Expected Council Action
In April, the Council will hold its quarterly briefing on Mali, followed by consultations. Special Representative and head of the UN Multidimensional Integrated Stabilization Mission in Mali (MINUSMA) El-Ghassim Wane is expected to brief. The mandate of MINUSMA expires on 30 June 2022.
Key Recent Developments
Mali’s transitional authorities have continued negotiations with the Economic Community of West African States (ECOWAS) on a new timeline for holding elections to restore constitutional order following coups d’état in August 2020 and May 2021. The initial 18-month transition period brokered by ECOWAS ended in March. On 31 December 2021, Mali submitted a new, five-year transition timeline to ECOWAS to hold presidential elections by December 2026. A revised calendar, proposed on 8 January, set the end of December 2025 for the presidential election.
ECOWAS rejected the proposal at a 9 January summit in Accra, Ghana, calling it “totally unacceptable”. The West African Economic and Monetary Union (UEMOA) and ECOWAS announced new diplomatic, economic and financial sanctions on Mali, including a trade embargo (with exemptions for essential goods such as medical supplies and petroleum products) and the freezing of Mali’s assets at ECOWAS central and commercial banks. Sanctions would gradually be lifted only after an acceptable and agreed timeline is finalised and satisfactory progress is realised, according to the summit communiqué.
The AU Peace and Security Council endorsed the ECOWAS decisions at a 14 January meeting, and on 4 February, the EU sanctioned five individuals for obstructing and undermining Mali’s transition, including Prime Minister Choguel Kokalla Maïga. Mali’s neighbour, Guinea, which is in a transition following a coup in September 2021, said it would not enforce the ECOWAS sanctions, and Mauritania, which is not part of ECOWAS, signed a new trade agreement with Mali on 14 February. Mali has defaulted, as at 1 March, on $180 million in debt payments since the ECOWAS sanctions, according to the UEMOA.
Although Mali’s transitional parliament approved a five-year transition plan on 21 February, ECOWAS and Malian authorities continued negotiations for a shorter period. The ECOWAS mediator to Mali, Goodluck Jonathan, led a delegation to Bamako from 18 to 20 March, during which he met with transition president and coup leader Assimi Goïta. According to a statement issued by Mali, the authorities offered a 24-month period, which ECOWAS did not accept.
On 24 March, the UEMOA court of justice ordered the suspension of the sanctions that the eight-member state regional group had announced with ECOWAS against Mali in January. The ruling does not apply to the sanctions imposed by ECOWAS. The next day at an ECOWAS summit, ECOWAS urged Mali’s transitional authorities to accept a 12-to-16 month transition period and upheld its sanctions.
Meanwhile, France announced that it was withdrawing from Mali its troops that were part of its Sahel-wide counter-terrorism force, Operation Barkhane, amid deteriorating relations with the Malian authorities and the reported deployment in December 2021 of personnel from the Wagner Group, the Russian private security company. French Foreign Minister Jean-Yves Le Drian described Mali’s authorities as “out of control” on 28 January. His comments followed Mali’s 24 January demand that Denmark immediately withdraw its 90-troop contingent, soon after it had joined the European special operations mission in Mali, Task Force Takuba. Mali asserted that the Danish troops had entered the country without permission. Denmark denied the accusation but said that it would withdraw. On 31 January, Bamako gave France’s ambassador to Mali 72 hours to leave the country.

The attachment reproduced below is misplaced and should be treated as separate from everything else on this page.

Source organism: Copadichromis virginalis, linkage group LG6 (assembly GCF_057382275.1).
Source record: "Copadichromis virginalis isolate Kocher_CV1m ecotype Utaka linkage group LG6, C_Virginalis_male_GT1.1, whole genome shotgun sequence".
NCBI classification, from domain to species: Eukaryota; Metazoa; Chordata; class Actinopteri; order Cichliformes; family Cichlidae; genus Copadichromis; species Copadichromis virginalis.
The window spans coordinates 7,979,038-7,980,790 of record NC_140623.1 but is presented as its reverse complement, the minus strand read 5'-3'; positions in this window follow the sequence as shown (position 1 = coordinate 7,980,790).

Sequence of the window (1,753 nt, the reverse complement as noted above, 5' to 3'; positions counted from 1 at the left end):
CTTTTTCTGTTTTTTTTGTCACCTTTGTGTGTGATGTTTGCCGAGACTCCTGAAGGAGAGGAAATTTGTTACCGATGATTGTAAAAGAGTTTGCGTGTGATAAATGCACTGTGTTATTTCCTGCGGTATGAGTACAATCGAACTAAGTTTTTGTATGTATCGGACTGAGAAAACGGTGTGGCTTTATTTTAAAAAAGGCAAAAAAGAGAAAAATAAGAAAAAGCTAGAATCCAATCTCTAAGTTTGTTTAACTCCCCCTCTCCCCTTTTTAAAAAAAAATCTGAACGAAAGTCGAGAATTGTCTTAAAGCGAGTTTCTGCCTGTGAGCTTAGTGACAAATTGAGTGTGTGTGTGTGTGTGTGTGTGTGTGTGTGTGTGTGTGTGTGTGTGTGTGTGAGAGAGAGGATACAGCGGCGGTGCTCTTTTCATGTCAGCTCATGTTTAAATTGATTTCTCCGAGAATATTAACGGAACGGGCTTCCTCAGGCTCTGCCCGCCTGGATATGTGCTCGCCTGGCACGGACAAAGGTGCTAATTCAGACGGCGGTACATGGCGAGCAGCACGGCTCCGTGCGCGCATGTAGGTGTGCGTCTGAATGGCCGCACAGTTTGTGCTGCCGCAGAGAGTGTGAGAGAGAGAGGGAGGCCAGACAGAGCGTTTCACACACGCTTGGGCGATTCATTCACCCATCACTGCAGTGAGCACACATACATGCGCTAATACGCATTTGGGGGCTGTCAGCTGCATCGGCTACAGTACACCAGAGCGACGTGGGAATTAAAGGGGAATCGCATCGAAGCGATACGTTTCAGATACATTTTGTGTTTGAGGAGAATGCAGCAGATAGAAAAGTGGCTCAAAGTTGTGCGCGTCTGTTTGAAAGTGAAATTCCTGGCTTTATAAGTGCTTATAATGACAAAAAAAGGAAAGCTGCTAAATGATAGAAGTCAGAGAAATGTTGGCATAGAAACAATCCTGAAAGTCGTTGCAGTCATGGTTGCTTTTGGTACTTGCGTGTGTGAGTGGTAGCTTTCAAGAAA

On 17 February, France, other European countries and Canada announced that their forces would withdraw fully from Operation Barkhane and Task Force Takuba in Mali within six months. “Due to the multiple obstructions by the Malian transitional authorities…the political, operational and legal conditions are no longer met to effectively continue their current military engagement in the fight against terrorism in Mali”, according to a joint statement by France, Canada and 23 other European and African countries. The statement said they would look to extend support to neighbouring countries in the Gulf of Guinea and West Africa to contain the expansion of terrorist groups in the Sahel.
Mali has claimed successes in counter-terrorism operations that it launched in December 2021. The Wagner Group has continued its deployment and numbers around 1,000 personnel, according to news reports. Mali has denied engaging any private security company, saying that the Russian personnel are part of its bilateral military cooperation with Russia.
In a 15 March report, Human Rights Watch alleged that the Malian army and armed Islamist groups had killed at least 107 civilians in central and southwestern Mali since December 2021. At least 71 of these deaths were linked to government forces and 36 to armed Islamist groups. In one of the incidents described in the report, soldiers are said to have extrajudicially executed at least 35 men, detained during recent military operations around 2 March in the Segou region, making it the most serious allegation involving government soldiers since 2012. In two incidents involving abuses by the Malian army, people interviewed for the report claimed that white soldiers were present and spoke a language they did not understand.
MINUSMA force commander General Kees Matthijssen assumed his command on 14 January. Chad’s President, Mahamat Déby, announced on 21 February during a visit to Paris that Chad would increase its contribution to MINUSMA, while Sweden announced on 3 March that it would withdraw its 220 troops in MINUSMA one year earlier than originally planned. They are now scheduled to leave in June 2023.
Human Rights-Related Developments